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The 10 Utahns Who Most Influenced Our State in the 20th Century

The 10 Utahns Who Most Influenced Our State in the 20th Century
This material courtesy of The Salt Lake Tribune, Saturday, January 1, 2000

See Runners-up for the Most Influential Utahns of the 20th Century

Maurice Abravanel Maurice Abravanel
(1903 - 1993)
Music director of the Utah Symphony for more than three decades, Abravanel converted a community orchestra into a nationally ranked symphony. A tireless promoter of community support for the musical arts, Abravanel set a standard of excellence that prompted a performing arts renaissance in Utah.
Reva Bosone Reva Beck Bosone
(1895 - 1983)
A one-time high school teacher who became Utah's first woman member of Congress and one of its first female lawyers, Bosone was indefatigable in her campaign to raise the image of women in politics and public office. Combating crime, alcoholism and jail conditions in Utah were her constant challenges as she became a city judge. She ended her career as the chief judicial officer for the US Postal Department.
Marriner Eccles Marriner Eccles
(1890 - 1977)
Eccles built First Security Corp., the nation's first multibank holding company, which laid the foundation for a business-financial empire that continues to be the leading support of public-service projects in Utah. His farsighted monetary policies caught the eye of President Franklin Roosevelt, and Eccles became one of the architects of Roosevelt's New Deal efforts to end the Great Depression. He served 13 years as the reforming chairman of the Federal Reserve.
Philo Farnsworth Philo Farnsworth
(1906 - 1971)
Inventor of the television, Farnsworth's eventual influence on Utah was as significant as his influence on the rest of the world. TV transformed daily life. A native Utahn educated at BYU, Farnsworth was only 21 when, with a camera, synchronization system and receiver, he produced the first operational all-electronic television system.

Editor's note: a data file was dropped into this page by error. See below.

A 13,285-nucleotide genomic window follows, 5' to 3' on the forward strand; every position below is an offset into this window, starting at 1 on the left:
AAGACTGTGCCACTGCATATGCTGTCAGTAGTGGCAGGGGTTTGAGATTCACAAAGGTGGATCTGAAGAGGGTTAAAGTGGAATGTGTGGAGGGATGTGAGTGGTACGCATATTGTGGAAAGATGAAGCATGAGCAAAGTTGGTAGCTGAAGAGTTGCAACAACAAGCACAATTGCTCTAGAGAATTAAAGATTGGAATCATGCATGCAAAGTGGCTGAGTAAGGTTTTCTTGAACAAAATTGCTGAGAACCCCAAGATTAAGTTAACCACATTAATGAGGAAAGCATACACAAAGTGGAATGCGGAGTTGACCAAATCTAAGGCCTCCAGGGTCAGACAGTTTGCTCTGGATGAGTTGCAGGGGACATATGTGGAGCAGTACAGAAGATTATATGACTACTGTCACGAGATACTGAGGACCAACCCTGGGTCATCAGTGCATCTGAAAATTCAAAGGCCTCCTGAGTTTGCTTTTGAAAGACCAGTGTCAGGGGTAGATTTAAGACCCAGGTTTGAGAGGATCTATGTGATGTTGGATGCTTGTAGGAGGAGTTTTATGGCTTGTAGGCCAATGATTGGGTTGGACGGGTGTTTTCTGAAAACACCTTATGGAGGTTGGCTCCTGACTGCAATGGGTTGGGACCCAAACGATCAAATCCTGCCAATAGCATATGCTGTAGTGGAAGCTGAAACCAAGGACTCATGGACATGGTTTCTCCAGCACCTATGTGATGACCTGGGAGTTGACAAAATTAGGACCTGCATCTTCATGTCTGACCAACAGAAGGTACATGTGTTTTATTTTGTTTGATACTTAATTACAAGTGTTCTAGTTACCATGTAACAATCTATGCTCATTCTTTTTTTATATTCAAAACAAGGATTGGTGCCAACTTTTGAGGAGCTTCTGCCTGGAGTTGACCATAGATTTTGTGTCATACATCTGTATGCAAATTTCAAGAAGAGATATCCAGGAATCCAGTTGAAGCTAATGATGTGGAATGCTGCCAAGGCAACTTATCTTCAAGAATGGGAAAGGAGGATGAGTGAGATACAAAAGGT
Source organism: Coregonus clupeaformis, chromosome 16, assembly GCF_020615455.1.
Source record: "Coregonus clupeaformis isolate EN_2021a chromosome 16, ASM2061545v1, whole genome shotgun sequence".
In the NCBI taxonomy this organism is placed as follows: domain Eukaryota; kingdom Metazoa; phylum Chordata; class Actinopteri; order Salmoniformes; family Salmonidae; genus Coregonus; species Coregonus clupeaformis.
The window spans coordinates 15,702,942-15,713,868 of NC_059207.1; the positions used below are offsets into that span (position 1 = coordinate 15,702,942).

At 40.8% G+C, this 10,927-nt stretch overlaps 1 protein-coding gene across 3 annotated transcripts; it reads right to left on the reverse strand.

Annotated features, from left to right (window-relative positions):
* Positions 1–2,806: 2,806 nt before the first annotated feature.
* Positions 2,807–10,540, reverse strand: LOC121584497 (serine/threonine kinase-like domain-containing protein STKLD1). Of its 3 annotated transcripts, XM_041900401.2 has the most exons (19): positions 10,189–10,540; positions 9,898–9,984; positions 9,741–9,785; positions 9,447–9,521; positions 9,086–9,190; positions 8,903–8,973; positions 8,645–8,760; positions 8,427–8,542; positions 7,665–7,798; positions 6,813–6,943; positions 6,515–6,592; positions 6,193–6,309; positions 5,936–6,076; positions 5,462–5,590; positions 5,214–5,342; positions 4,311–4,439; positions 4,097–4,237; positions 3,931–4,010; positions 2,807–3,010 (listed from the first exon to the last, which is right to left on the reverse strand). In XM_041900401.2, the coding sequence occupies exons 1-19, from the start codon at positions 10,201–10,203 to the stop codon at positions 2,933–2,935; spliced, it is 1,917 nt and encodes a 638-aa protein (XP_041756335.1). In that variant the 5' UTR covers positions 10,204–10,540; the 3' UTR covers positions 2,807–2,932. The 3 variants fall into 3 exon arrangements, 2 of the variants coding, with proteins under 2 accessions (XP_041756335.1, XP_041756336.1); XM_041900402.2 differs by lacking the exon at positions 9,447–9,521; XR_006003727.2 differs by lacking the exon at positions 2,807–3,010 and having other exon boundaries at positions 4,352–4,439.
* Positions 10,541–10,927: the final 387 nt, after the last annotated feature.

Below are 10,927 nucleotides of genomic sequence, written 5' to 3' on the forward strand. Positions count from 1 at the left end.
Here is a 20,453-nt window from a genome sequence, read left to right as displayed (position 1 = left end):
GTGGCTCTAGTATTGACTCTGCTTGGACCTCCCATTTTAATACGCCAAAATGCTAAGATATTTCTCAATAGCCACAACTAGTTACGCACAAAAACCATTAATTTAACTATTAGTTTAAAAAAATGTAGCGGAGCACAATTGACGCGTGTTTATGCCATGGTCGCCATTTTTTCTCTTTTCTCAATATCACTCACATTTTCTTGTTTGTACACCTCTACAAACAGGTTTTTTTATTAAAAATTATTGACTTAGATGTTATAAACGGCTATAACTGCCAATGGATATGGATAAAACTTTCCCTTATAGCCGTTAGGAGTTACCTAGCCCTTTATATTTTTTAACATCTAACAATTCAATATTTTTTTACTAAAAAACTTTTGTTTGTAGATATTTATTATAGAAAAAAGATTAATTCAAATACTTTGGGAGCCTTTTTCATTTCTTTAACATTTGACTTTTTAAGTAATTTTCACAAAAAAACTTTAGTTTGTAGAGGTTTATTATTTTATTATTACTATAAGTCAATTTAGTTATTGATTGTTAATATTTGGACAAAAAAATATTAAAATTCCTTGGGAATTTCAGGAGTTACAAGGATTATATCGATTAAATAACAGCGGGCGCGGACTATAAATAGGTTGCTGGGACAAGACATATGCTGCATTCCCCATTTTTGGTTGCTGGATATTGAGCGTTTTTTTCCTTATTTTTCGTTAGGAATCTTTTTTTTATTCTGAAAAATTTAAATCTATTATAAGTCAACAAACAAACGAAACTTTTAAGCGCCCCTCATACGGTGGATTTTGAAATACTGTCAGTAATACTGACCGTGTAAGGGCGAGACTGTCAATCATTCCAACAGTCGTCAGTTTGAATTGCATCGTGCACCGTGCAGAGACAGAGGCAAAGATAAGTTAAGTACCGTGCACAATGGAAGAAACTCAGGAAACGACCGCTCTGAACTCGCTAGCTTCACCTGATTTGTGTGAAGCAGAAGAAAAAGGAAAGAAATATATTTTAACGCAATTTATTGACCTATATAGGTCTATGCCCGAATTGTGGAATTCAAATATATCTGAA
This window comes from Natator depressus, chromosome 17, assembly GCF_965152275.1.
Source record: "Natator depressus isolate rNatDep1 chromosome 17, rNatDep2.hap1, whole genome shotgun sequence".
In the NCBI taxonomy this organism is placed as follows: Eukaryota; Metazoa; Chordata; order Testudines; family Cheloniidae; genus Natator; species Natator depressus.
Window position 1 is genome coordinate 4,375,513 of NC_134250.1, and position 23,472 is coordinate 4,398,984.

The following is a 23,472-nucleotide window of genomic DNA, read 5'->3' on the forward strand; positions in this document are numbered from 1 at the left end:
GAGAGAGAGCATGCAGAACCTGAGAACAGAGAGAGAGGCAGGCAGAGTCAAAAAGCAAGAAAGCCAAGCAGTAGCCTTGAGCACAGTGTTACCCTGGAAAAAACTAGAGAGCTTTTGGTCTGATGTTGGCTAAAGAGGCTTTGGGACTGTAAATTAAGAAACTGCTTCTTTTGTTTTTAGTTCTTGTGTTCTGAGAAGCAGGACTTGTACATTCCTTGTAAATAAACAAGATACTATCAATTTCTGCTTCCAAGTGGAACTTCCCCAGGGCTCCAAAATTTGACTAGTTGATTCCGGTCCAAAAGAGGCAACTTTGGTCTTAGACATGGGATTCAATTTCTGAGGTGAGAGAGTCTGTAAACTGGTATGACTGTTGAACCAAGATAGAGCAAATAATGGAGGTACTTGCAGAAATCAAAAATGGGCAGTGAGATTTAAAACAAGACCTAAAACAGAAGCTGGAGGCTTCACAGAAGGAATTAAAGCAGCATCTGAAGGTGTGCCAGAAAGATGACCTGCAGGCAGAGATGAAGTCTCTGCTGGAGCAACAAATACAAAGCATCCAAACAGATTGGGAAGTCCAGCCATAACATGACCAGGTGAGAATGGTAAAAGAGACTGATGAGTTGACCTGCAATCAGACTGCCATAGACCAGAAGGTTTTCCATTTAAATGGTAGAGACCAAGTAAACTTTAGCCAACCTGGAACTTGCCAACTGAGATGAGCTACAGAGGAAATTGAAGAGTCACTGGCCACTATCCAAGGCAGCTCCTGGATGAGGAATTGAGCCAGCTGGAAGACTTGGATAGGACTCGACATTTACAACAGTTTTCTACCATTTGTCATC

Jon Huntsman Sr. Jon Huntsman Sr.
(1937 -   )
Born into humble means, Huntsman has become the state?s most successful entrepreneur. The global Huntsman Chemical Corp. is the largest privately held chemical company in North America. But he has donated much of his wherewithal to others, primarily to institutions of higher learning and to medical research, highlighted by the recent opening of the Huntsman Cancer institute at the University of Utah.
Daniel Jackling Daniel Jackling
(1859 - 1956)
The father of Utah copper mining, Jackling helped found the Utah Copper Co. in 1903. Figuring mining would only be profitable with the open-pit method of ore recovery, he began in Bingham Canyon what was to become the world's largest open-pit mine. Kennecott eventually bought the mine, and copper became king in Utah.
Spencer Kimball Spencer W. Kimball
(1895 - 1985)
Presiding over the LDS Church in 1978, Kimball had a revelation negating the church's ban on black males in the priesthood, and as a result opened the door to membership growth throughout the world. With the revelation, the world?s perception of Utah and Utah's perception of the world in regard to race changed.
David McKay David O. McKay
( 1873 - 1970)
As president of the LDS Church from 1951 to 1970, leading the church's emergence from parochial obscurity to a worldwide religion, McKay made the Mormon Church an active player in civic projects, encouragement of new business ventures and in the promotion of tourism. The encouragement of tolerance in inter-religious relationships was another trademark of his tenure.
Calvin Rampton Calvin Rampton
(1913 -   )
A three-term Democratic governor from 1965 to 1977, Rampton launched economic development programs through business-government partnerships that were the foundation for the present-day economic health in Utah. He was the first governor to seriously include minorities in his administration and launched an aggressive building program on higher education campuses.
Reed Smoot Reed Smoot
(1862 - 1941)
At first denied his seat in the Senate because of his LDS Church ties, Smoot was finally seated after the church's "Second Manifesto" in 1904 excommunicating any Mormon practicing polygamy. Smoot served almost 30 years in Congress, 10 as chairman of the Finance Committee where his conservative stand on protectionism was felt by many to have prompted the Great Depression of the 1930s.   He also is considered the father of Republican resurgence in Utah.

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